WRRC Seminar

September 20, 3:00pm - 4:00pm
Mānoa Campus, POST 723

Managing for Island Resilience through Scenario Planning with Linked Land-Sea Models


Jade Delevaux, UH Manoa Department of Botany

Declining natural resources have led to a cultural renaissance across the Pacific that seeks to revive customary ridge-to-reef management approaches to promote social and ecological resilience in the face of climate change. Effective ridge-to-reef management requires decision-support tools to evaluate the combined effects of terrestrial, marine, and human drivers on coral reef ecosystems. Although a few applications have linked the effects of land uses to coral reef ecosystems, the spatial resolution of these remains too coarse to inform ridge-to-reef management at a watershed-scale for small Pacific Islands. To address this gap, we developed a novel land-sea modeling framework based on local data, and coupled groundwater models with coral reef predictive models at fine spatial resolution. We applied the framework to two ahupua‘a in Hawaii with community-based management (Hā‘ena and Ka‘ūpūlehu), but subject to different rainfall and wave disturbance regimes. Specifically, we assessed the effects of terrestrial drivers (freshwater and nutrients), marine drivers (waves, local geography and habitat), and human drivers (coastal development) on these two representative coral reef communities. Our results indicated that coral reef communities subject to low rainfall and wave power are founded primarily on corals and habitat topography, while communities driven by high rainfall and wave power are dominated by crustose coralline algae. As a result of limited dilution and mixing from low rainfall and wave power, places like Ka‘ūpūlehu, may be more vulnerable to increases in land-based nutrients from coastal development. Although Hā‘ena benefits from mixing and dilution due to high freshwater and wave power, the sheltered back-reef areas, which represent important nursery habitat for fishes, may also be vulnerable to increases in land-based nutrients. This study shows how terrestrial and marine drivers can shape diverse ridge-to-reef systems under different natural disturbance regimes, thereby highlighting the importance of place-based management.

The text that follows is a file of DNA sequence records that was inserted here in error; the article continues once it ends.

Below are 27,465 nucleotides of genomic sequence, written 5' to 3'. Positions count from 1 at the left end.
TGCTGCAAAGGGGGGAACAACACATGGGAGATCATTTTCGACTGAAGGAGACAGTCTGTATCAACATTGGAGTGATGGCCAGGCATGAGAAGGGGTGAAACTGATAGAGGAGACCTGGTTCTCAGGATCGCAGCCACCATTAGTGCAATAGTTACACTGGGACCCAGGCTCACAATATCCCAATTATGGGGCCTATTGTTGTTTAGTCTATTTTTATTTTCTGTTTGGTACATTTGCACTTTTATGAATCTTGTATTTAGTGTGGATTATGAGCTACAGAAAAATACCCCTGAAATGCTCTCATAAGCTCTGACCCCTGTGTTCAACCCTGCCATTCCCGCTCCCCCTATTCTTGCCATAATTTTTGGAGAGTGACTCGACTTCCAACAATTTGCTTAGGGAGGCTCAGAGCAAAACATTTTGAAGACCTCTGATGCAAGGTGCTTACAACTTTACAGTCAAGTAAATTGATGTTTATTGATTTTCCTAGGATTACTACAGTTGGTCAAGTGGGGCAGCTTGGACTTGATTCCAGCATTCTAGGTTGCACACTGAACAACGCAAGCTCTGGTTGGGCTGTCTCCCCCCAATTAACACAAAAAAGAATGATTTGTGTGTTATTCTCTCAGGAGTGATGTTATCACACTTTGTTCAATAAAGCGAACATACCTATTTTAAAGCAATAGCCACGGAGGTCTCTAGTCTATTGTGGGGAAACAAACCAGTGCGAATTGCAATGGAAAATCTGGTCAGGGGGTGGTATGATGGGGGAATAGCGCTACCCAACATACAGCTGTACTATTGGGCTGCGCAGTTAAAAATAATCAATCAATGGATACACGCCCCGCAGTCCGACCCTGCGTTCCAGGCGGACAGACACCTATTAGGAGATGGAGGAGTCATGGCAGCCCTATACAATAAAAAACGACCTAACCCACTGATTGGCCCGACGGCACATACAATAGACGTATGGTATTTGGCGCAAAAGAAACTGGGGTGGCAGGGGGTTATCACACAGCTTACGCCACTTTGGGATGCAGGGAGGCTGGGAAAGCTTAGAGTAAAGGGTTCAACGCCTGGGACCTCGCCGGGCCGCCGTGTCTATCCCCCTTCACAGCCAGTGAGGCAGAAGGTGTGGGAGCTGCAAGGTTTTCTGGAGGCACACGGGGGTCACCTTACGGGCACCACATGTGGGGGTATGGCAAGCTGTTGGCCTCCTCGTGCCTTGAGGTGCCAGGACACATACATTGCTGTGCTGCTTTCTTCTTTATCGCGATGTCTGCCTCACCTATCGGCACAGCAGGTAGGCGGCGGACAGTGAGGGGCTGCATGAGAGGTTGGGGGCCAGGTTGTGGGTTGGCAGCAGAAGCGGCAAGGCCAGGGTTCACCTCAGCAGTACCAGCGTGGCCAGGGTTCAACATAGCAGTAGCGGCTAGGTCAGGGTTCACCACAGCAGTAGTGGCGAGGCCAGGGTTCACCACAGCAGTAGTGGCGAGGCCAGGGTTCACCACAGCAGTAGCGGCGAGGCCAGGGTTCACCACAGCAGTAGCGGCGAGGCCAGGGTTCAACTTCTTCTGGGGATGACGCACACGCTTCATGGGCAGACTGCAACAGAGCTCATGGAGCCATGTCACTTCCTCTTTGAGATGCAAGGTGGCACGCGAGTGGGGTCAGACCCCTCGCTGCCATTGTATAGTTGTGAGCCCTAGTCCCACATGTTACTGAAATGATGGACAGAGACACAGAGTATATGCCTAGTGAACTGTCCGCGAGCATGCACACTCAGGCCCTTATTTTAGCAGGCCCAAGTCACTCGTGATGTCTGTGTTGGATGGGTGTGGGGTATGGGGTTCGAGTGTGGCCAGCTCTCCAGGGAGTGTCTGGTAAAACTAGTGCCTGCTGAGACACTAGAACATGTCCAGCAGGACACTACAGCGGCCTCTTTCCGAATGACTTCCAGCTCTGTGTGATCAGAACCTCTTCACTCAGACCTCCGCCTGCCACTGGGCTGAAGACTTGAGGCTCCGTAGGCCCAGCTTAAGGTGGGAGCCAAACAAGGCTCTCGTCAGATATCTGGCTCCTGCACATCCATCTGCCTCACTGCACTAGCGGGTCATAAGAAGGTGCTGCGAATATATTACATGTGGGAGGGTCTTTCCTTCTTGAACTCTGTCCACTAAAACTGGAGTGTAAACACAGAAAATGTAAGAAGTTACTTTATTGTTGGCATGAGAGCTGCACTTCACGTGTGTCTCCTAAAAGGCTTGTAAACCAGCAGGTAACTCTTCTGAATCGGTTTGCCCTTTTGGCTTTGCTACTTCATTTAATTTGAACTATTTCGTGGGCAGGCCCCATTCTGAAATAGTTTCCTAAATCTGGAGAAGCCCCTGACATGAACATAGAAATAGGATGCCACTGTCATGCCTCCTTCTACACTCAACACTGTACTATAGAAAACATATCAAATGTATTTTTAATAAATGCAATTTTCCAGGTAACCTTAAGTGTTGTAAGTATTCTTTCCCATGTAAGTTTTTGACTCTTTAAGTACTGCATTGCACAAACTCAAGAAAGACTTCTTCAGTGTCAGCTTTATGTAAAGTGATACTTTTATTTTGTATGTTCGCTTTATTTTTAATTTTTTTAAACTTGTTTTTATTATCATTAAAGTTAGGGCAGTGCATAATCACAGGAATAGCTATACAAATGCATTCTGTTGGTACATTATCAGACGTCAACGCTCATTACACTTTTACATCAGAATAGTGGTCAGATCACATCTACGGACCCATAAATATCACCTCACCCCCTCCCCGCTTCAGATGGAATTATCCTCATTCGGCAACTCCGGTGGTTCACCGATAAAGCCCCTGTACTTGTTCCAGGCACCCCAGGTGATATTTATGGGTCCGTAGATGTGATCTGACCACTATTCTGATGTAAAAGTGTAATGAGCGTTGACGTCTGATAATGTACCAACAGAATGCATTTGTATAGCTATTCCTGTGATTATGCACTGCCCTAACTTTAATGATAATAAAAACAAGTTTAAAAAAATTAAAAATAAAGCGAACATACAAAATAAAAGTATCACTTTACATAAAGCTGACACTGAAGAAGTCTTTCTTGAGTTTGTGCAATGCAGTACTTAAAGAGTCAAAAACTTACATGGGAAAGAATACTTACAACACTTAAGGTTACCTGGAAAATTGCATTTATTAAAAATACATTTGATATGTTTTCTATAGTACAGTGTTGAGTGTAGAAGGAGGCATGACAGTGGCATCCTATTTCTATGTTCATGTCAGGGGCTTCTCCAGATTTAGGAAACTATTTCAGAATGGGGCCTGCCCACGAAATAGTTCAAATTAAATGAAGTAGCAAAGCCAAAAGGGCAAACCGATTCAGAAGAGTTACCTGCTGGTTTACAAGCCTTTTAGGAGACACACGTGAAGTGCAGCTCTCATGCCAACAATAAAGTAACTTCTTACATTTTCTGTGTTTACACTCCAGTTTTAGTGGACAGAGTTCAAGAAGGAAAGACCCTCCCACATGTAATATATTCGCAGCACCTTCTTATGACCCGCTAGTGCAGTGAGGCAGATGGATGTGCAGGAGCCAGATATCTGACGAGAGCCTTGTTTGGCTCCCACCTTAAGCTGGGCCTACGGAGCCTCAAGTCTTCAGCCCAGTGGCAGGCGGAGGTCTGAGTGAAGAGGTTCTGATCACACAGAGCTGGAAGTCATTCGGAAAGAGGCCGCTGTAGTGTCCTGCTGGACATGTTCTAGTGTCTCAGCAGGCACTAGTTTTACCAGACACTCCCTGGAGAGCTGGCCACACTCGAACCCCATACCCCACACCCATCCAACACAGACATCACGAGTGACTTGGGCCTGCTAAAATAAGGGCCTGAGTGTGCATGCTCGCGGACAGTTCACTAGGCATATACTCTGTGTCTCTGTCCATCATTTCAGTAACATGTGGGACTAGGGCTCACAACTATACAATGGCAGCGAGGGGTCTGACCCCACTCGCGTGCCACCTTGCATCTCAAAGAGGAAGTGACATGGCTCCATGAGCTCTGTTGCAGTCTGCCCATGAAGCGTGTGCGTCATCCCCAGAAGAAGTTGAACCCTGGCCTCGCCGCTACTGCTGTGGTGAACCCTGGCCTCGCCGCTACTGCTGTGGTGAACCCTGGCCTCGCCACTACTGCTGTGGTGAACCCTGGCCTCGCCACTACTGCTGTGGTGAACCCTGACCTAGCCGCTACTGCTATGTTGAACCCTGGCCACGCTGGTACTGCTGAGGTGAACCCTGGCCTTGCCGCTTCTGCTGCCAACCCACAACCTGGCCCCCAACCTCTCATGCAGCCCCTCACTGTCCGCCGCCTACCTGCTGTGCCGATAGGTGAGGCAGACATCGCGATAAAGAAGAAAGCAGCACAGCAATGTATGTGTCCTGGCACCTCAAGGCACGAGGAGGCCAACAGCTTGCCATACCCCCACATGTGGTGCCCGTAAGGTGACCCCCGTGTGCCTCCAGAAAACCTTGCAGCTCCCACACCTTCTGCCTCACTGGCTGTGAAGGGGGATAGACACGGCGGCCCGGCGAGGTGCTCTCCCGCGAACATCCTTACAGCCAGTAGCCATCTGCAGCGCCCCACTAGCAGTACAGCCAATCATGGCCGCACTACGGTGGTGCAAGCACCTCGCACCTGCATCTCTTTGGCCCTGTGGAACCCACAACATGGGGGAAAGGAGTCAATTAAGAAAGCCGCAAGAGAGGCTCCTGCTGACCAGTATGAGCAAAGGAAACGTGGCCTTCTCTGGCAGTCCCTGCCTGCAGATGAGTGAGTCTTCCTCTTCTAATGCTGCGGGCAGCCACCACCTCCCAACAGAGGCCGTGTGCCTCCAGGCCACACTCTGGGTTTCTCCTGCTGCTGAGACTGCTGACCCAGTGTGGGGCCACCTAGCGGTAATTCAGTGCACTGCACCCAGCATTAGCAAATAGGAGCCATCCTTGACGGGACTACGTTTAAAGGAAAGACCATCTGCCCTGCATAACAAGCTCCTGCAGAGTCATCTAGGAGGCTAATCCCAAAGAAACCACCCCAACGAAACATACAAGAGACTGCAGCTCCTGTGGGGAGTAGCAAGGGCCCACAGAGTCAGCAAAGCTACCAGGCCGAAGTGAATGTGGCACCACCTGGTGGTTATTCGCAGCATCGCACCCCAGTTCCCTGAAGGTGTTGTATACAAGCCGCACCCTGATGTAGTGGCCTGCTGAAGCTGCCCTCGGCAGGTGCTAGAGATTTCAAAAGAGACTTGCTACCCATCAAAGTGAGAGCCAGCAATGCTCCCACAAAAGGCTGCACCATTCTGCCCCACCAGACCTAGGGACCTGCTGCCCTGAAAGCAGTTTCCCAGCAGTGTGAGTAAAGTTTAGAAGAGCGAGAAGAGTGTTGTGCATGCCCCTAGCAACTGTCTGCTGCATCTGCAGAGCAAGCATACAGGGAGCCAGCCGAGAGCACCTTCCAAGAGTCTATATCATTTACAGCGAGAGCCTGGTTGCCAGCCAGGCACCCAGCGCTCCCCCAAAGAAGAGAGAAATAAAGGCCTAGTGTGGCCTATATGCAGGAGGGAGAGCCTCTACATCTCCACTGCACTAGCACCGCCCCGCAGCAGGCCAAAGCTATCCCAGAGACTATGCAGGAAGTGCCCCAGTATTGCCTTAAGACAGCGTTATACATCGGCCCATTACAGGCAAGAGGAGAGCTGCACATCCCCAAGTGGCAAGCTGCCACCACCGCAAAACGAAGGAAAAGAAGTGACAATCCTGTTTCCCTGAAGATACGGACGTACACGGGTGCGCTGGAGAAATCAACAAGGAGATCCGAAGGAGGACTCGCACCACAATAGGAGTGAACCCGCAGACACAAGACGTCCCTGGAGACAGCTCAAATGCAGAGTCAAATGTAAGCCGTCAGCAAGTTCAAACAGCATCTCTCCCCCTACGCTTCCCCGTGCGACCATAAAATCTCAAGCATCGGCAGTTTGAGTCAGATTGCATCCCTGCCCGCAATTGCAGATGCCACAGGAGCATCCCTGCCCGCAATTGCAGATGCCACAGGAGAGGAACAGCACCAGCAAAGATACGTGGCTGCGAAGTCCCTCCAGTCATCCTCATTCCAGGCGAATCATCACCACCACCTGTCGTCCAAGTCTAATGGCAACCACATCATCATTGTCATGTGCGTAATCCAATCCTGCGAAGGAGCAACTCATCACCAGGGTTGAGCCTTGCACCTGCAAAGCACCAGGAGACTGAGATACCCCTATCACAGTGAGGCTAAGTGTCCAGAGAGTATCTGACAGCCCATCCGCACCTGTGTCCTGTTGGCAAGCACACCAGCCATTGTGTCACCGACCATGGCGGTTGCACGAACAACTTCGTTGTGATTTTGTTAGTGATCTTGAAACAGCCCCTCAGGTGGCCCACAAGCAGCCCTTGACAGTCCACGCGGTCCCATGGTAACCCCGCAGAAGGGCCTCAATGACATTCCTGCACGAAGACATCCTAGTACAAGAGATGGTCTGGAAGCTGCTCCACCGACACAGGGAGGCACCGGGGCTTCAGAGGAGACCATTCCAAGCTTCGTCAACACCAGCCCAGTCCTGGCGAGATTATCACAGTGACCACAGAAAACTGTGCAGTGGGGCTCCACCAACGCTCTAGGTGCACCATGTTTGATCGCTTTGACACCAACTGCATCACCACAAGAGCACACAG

Event Sponsor
Water Resources Research Center, Mānoa Campus

More Information
(808) 956-3097, morav@hawaii.edu

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